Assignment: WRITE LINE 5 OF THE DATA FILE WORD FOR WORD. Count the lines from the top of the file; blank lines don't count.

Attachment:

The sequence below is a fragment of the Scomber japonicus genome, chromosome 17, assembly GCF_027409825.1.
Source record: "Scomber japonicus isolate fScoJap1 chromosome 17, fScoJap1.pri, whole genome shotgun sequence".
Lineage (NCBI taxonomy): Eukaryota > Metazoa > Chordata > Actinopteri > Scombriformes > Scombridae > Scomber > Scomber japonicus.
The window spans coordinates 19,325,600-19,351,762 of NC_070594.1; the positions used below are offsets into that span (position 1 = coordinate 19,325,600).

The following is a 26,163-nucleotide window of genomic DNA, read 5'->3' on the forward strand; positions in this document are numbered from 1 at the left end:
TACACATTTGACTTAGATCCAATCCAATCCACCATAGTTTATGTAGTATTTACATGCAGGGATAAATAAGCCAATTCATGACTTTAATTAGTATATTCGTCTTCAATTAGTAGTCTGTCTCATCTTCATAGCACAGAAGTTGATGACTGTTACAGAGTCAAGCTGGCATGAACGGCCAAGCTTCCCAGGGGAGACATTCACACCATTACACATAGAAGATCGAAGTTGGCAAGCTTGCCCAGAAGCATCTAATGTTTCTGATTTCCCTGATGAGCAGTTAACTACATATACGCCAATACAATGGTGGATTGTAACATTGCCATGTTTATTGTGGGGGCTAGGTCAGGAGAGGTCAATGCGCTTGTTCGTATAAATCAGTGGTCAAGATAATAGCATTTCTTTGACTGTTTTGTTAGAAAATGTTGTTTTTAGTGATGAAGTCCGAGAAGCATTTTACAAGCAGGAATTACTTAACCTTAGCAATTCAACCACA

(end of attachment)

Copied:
The following is a 26,163-nucleotide window of genomic DNA, read 5'->3' on the forward strand; positions in this document are numbered from 1 at the left end: